Top French court orders government to provide water to Calais migrants

Reuters News
Posted: Jul 31, 2017 7:32 AM

PARIS (Reuters) - France's highest administrative court on Monday ruled President Emmanuel Macron's government and the Calais region must provide hundreds of migrants with drinking water, showers and toilets.

Charities and the national human rights watchdog have been fiercely critical of the squalid conditions facing hundreds of migrants who have converged again on the northern port city after government bulldozers razed a camp known as the "Jungle".

A local court said this year that the authorities must provide access to water, prompting an appeal by the interior ministry and Calais commune. Rejecting that appeal, the Conseil d'Etat ruled that the treatment of migrants was inhuman.

"The Conseil d'Etat considers that these living conditions reveal a failure by the public authorities that has exposed these people to inhuman or degrading treatment," the court said in a statement.

"These shortcomings are a serious and unlawful infringement on a fundamental freedom."

It said the lower court was within its rights to order the provision of toilets, drinking water and showers.

France has avoided the brunt of Europe's migrant crisis, receiving a fraction of the asylum seekers handled by countries like Italy and Germany.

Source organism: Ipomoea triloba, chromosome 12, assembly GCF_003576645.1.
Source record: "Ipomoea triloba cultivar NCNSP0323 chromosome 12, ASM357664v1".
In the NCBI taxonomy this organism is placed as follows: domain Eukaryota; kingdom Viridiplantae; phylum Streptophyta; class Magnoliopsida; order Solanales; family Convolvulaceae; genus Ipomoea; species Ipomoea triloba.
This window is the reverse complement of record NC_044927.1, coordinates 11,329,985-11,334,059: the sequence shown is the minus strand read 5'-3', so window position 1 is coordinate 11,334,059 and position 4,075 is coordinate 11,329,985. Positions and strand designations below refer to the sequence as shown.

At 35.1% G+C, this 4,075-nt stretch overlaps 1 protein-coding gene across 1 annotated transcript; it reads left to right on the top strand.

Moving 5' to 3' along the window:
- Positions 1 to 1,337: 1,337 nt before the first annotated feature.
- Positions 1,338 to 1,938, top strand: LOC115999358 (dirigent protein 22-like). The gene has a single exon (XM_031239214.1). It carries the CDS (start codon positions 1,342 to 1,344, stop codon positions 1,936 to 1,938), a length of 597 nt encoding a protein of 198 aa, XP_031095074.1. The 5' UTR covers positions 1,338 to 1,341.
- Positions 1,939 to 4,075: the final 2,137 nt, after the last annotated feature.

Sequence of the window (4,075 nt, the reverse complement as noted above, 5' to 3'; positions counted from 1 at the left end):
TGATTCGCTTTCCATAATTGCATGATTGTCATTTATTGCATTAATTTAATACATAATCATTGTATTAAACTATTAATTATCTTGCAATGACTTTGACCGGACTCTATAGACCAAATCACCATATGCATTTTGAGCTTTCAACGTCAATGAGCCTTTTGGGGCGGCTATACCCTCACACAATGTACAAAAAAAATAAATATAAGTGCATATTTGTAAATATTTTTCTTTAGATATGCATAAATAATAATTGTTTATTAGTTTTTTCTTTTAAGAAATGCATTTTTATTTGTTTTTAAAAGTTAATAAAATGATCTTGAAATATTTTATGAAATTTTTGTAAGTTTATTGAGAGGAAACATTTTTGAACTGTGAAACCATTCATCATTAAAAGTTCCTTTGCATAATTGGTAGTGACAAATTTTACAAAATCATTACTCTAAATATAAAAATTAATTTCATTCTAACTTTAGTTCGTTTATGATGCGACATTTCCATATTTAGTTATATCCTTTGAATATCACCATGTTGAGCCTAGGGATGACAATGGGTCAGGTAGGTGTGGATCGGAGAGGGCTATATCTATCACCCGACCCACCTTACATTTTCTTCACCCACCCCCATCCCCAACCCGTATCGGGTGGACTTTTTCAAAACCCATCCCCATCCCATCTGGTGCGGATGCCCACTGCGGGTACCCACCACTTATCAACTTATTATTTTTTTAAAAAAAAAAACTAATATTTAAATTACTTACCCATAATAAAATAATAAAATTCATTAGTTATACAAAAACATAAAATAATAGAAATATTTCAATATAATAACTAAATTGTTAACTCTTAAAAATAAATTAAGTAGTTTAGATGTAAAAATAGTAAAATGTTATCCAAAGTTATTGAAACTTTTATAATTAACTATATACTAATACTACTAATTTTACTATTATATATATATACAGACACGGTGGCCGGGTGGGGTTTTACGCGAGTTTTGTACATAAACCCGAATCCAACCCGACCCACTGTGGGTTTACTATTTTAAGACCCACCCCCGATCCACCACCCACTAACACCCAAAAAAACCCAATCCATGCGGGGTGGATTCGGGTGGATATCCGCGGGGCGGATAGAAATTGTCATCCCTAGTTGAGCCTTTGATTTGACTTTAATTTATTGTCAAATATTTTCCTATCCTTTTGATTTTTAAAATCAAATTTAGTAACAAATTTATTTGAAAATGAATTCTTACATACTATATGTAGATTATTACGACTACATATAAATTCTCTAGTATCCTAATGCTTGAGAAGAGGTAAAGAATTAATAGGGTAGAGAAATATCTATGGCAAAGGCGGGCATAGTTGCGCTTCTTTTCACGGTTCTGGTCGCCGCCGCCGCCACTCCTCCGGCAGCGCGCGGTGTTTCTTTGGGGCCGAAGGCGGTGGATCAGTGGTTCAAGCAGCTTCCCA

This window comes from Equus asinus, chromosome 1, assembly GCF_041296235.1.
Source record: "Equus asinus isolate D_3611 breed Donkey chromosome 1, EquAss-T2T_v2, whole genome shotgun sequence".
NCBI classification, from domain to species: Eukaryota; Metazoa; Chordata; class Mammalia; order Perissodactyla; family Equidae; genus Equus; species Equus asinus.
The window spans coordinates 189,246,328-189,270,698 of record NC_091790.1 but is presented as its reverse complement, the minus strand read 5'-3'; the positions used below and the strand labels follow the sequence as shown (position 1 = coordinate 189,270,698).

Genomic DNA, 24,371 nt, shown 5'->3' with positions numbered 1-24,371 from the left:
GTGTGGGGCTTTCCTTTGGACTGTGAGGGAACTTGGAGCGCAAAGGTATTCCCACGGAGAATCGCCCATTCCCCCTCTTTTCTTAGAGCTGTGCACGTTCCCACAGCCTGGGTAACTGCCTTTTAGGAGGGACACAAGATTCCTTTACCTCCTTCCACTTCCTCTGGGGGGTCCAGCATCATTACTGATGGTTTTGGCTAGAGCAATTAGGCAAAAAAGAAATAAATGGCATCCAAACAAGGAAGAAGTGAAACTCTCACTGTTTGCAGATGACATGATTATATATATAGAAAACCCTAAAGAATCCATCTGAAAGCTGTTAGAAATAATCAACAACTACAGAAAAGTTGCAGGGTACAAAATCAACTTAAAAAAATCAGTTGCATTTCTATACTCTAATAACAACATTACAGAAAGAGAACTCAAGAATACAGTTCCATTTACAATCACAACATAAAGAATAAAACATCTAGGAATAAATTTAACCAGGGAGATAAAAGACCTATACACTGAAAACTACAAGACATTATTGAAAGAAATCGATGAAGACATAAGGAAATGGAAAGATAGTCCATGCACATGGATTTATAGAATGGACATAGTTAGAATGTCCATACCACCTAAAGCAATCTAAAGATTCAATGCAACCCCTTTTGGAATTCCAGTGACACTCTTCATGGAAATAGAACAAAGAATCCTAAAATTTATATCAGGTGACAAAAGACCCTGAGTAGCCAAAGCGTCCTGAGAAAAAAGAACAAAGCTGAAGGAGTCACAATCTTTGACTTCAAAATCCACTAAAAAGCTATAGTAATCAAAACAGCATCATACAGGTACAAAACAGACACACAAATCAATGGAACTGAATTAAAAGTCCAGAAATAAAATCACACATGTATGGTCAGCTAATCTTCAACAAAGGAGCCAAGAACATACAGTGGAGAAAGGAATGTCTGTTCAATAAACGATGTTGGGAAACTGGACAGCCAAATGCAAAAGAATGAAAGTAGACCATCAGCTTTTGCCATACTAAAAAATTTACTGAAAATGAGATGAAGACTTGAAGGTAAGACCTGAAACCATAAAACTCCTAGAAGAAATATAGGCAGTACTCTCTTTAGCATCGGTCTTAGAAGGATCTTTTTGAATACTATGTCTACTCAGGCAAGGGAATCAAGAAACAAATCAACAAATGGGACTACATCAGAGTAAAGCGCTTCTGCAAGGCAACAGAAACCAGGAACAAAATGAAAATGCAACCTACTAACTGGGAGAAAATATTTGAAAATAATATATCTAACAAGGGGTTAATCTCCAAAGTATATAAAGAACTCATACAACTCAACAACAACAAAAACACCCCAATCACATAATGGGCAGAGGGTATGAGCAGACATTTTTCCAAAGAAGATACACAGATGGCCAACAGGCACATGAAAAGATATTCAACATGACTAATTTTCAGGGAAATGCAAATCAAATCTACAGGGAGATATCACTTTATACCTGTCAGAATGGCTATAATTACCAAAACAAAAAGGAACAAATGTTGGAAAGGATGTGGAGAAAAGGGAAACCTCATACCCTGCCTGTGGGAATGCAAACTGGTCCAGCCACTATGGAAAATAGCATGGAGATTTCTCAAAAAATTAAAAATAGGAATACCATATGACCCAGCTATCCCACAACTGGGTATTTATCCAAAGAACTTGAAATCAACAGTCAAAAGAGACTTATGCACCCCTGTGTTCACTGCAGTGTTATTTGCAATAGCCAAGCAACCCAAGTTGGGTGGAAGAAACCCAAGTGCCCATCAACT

While Macron has called for migrants to be treated with dignity, his own government has taken a tough stance, refusing to open a new migrant reception center in Calais, saying it would act as a magnet for other migrants.

Last week, Human Rights Watch pressed France to end what it described as recurrent police violence against migrants in Calais, where hundreds have returned despite the demolition of a sprawling camp.

Many of the Calais migrants seek a better life in Britain.

The European Union is struggling to find a coherent answer to a migration crisis that has tested cooperation between member states. Macron has instructed his government to speed up France's asylum process.

(Reporting by Richard Lough, Editing by Ed Osmond)